“Inform Lord Tenbow we await him in the small salon,” Victara said to the manservant near the large, carved oak door of the main entrance.

The servant bowed and shuffled down the hall while Victara continued to pull Ismene along toward the salon. The gentle tug of her mother’s hand on her arm was becoming more and more urgent, as though she wished to impart some sort of message that Ismene couldn’t grasp.

Once they arrived in the room, Victara closed the door and let out an exasperated breath. “Really, Ismene, sometimes you can be such a child.”

“Forgive me for wanting to have a say in my own life, Mother.”

The two of them faced each other with matching looks of ire and indignation. Victara was the first to relent. She took Ismene’s hand and led her to the settee nearest the main window where they both sat together, their skirts overlapping in the middle.

“How can I make you understand that we have not made any decision concerning your future lightly, Issa? Almighty help us, but we turned away so many suitors over the last two years. I had begun to fear your father would rather see you an old maid than married with children of your own.”

“I can accept such a fate,” Ismene said, mumbling.

“I am not deaf.”

Ismene had the good sense to look embarrassed. “My apologies, Mother. But I want love. I want . . . a simple life.”

“You can have that.” She hesitated. “But it will have to be with the prince.”

“How?” Ismene asked, desperate for any reassurance.

“If you give it a chance.”

Ismene resisted the urge to roll her eyes and transferred her gaze out the window. How was it that her mother thought it could be so easy? How could Ismene be expected to love just anyone? Wasn’t love a grand and mysterious thing? She had no idea how to voice her questions without feeling a fool.

Her father stepped into the salon at that moment, and Ismene purposely missed the silent exchange passed between her parents. It didn’t matter that she couldn’t see it because she already knew what they would say to each other with their eyes. Just the thought of their easy ways and obvious love made her jealous and angry. Why would they not let her have what they had?

Running away began to seem the best option. Her parents would never see reason, and she was doomed to a loveless marriage where duty to crown outweighed all else. Yes, she would run away, but for now she would endure.

“I understand,” she said, blurting it out. Ismene looked between the two with their shocked faces and let it sink in, surprising even herself. “I understand. I wish to discuss it no further. I care nothing for wedding plans. I leave that to you. May I be excused?”

She stood with her hands folded in front and her chin tipped with only a vague presence of defiance evident. Part of her wanted to smile at the look of consternation and confusion on her father’s face, but laughing at Lord Drake Tenbow would be a mistake, even for her.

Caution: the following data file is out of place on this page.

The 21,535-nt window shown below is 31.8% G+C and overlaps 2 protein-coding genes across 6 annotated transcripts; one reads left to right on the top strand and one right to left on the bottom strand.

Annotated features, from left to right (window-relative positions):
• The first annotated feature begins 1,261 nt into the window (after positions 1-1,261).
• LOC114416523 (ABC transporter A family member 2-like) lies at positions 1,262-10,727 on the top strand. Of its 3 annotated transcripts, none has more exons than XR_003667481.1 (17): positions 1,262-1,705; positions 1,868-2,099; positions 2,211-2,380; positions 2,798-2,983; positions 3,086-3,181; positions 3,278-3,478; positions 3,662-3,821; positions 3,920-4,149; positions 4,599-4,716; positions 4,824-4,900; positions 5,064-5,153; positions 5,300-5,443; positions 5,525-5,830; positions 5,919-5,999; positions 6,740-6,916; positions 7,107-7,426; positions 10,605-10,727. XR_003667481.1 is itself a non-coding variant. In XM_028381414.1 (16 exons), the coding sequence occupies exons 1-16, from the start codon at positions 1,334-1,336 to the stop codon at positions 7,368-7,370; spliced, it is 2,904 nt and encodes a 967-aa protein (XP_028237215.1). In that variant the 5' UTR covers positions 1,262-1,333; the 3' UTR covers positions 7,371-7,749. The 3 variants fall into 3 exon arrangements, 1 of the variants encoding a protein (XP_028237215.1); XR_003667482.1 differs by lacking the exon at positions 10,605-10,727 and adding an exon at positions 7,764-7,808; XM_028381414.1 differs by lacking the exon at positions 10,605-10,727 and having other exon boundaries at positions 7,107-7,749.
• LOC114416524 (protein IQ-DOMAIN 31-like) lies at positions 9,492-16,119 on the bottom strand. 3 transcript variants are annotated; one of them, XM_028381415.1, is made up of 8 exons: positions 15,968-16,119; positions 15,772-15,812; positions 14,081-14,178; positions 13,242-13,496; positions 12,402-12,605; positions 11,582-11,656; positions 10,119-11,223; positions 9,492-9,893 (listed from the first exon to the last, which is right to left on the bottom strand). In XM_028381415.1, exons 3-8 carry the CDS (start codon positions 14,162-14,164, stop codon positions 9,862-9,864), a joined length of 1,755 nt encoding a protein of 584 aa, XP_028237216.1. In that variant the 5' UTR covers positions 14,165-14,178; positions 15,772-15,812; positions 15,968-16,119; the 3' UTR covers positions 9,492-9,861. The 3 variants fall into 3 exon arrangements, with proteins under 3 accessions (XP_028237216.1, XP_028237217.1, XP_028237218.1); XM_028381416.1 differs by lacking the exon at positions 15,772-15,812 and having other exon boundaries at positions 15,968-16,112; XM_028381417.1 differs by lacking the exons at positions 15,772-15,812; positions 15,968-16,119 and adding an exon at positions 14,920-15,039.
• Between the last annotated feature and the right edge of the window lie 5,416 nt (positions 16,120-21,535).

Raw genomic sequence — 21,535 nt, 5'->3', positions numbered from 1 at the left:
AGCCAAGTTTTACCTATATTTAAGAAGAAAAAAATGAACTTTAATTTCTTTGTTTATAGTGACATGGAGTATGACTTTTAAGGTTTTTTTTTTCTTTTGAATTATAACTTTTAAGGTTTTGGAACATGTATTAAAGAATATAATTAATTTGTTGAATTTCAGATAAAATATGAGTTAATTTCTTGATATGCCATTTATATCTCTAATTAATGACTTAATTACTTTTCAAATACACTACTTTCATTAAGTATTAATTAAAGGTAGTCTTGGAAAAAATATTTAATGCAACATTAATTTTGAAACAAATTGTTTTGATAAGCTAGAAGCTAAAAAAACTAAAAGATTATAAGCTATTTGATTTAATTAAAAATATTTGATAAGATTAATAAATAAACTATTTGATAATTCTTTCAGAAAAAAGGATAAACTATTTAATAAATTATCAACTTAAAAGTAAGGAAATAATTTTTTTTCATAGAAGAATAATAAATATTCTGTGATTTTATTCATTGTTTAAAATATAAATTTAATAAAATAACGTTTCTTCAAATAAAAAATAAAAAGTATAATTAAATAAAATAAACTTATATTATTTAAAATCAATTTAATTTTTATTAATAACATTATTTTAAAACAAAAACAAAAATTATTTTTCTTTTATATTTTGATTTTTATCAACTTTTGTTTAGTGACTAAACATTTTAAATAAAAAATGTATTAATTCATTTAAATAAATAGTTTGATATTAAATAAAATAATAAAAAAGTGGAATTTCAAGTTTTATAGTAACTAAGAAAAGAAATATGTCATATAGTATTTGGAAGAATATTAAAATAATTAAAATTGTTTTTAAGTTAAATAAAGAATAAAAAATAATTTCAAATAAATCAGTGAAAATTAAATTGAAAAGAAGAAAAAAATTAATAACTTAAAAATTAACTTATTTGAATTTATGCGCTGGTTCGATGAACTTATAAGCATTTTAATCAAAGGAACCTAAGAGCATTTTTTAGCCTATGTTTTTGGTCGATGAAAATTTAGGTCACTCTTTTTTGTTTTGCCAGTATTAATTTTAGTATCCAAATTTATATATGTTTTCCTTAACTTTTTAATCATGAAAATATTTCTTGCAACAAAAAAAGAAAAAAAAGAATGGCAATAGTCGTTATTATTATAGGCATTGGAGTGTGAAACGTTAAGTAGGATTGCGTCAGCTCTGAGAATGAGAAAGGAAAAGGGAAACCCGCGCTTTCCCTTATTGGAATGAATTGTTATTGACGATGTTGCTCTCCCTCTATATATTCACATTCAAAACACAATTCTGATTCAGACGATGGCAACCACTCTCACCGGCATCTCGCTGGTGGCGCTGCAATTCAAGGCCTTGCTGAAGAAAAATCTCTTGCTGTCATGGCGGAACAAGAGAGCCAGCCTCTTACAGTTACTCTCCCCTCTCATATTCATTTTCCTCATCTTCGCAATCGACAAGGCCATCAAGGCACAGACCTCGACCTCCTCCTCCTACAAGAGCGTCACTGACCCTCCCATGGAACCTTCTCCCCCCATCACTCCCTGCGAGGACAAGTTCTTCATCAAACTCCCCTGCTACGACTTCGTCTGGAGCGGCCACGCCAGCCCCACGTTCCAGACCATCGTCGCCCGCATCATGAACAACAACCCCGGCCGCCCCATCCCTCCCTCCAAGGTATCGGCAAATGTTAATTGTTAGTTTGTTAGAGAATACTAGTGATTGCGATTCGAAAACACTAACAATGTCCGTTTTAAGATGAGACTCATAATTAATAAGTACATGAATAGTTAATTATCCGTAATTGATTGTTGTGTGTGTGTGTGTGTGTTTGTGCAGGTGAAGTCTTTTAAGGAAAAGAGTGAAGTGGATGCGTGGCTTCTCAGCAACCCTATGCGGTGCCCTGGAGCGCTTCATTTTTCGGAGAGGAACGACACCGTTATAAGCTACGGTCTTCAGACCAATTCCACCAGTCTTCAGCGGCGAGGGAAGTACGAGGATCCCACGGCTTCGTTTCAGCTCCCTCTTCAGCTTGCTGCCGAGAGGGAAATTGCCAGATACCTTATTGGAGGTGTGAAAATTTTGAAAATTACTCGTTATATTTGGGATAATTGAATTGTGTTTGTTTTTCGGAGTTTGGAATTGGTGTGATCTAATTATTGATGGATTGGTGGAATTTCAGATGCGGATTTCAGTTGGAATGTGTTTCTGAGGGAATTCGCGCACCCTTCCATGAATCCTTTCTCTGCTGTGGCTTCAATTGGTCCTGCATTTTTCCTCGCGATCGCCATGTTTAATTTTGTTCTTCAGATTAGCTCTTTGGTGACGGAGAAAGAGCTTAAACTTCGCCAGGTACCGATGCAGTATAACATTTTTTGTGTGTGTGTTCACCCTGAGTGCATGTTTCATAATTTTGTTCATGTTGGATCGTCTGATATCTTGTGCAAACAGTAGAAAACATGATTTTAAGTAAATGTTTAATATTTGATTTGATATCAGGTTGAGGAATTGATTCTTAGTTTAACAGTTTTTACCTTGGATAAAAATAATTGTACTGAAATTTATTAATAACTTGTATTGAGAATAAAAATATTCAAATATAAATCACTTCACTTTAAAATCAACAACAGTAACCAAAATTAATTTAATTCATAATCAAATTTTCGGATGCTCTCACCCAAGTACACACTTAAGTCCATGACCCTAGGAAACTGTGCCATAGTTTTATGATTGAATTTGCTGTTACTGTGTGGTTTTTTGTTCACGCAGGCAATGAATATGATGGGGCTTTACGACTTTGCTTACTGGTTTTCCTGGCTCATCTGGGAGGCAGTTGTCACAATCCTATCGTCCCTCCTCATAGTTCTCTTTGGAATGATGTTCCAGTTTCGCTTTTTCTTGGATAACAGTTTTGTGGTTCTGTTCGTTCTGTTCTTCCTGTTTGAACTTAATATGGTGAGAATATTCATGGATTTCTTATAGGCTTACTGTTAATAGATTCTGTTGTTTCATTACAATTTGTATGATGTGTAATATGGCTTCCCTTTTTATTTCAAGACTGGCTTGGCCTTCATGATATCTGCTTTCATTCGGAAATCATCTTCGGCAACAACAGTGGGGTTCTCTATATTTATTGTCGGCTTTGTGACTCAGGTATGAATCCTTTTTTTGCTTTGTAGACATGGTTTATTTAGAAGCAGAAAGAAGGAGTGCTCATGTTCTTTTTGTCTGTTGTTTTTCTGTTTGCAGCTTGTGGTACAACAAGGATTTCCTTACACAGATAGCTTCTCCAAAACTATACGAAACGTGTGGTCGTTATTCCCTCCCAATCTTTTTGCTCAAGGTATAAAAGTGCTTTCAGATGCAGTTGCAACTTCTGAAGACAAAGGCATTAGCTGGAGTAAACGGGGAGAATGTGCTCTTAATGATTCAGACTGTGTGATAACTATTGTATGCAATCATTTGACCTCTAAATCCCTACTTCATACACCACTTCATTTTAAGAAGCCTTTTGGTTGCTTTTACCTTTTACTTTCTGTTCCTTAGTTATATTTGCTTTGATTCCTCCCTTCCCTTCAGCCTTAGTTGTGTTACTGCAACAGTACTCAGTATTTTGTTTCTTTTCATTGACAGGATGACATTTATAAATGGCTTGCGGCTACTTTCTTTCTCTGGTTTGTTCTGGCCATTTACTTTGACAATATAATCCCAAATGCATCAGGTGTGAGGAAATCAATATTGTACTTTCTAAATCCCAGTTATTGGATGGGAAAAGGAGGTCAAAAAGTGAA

He looked at his wife in askance, and Victara gave a miniscule nod from her perch on the settee.

“You may go, Issa,” he said, “but first I must ask. Are you truly displeased?”

His question caught her off-guard. His tone implied it mattered to him that she not be displeased. When she didn’t answer right away he stepped close and raised her chin to look him in the eye. It took her a moment more to formulate a reply.

“I-I am frightened, Papa. What if he dislikes me or I him? What if he is cruel? How would I ever be a good queen? I can’t even properly order a dinner party seating arrangement let alone run a castle.”

There. She’d said it. Fear of utter failure rested at the bottom of all her objections. How her father could pull the truth from her, she could never understand. The depths of his eyes were brimming with kindness, but most often it was masked under his thick brows and stern countenance. One real look and she melted. Oh, how she loved her father.

“Please don’t make me do this, Papa. I want to stay here with you and Mama. I could be content to never marry. Let the others carry on the name and make wealthy matches. I-I would be content. I promise.”

In a momentary show of affection, Drake pulled Ismene into his embrace and stroked her unruly russet hair. “Daughter, you are firstborn which carries much distinction in the Realms. Your marriage, especially such a one as this, offers your siblings greater opportunity for advantageous alliances that might otherwise never be. I ask you to do this for your family and for your kingdom. Taisce is our home, and you will be the wisest, most gentle queen she has ever known.”

Ismene’s heart sank at his words. It was clear she would get nowhere with him. Once Drake Tenbow’s mind was made up it was impossible to change. She sniffed and pulled herself from his arms, giving a diminutive nod before stepping around him and fleeing out the door.

She ran to the stairs and flew up to her room where she flung herself across the bed. Her tears seemed endless under the heavy weight she bore. Nothing would make her happier at that precise moment than to run away, but she loved her family too much to do it. No, for the sake of her sister and brother, she would go through with it, no matter the personal cost.

Here’s a cover I designed and decided was a perfect fit for this YA historical romance. 🙂

Ismene and Othniel

35 thoughts on “A Twelve Realms Prequel: CH 1”

  1. 😩 Oh I want to cry with her. I feel her pain. You’ve got some lovely imagery, especially in the first paragraph.

    I’m also trying to work out where she fits in the timeline. Is she one of caty’s ancestors? (mother, grandmother?)

    Liked by 1 person

  2. There is a good firey start which draws the reader in straight away.
    Prequels are at one fun because they can set a scene quite outside of environment the reader has been used to, but also a challenge to ensure the continuity is not jarred.
    Good start Rachael. Keep up the good work!

    Liked by 2 people

    1. Thanks Simon! I’ve stepped away from all things writing since the end of June. It’s been too long. I figured the best way to ease back into my happy place w/o guilt is to start working on this prequel again. Then I’ve got a pile of other stories that need writing, including a screenplay that is begging to be written ASAP. I hope when school starts I’ll be able to carve out a time to work on this stuff. How is life treating you?


      1. Life is still pretty busy for me and I’m struggling to find writing time. But you seem to have a while loaf of things going on and it sounds like great fun! Hope you’re ok ☺️

        Liked by 1 person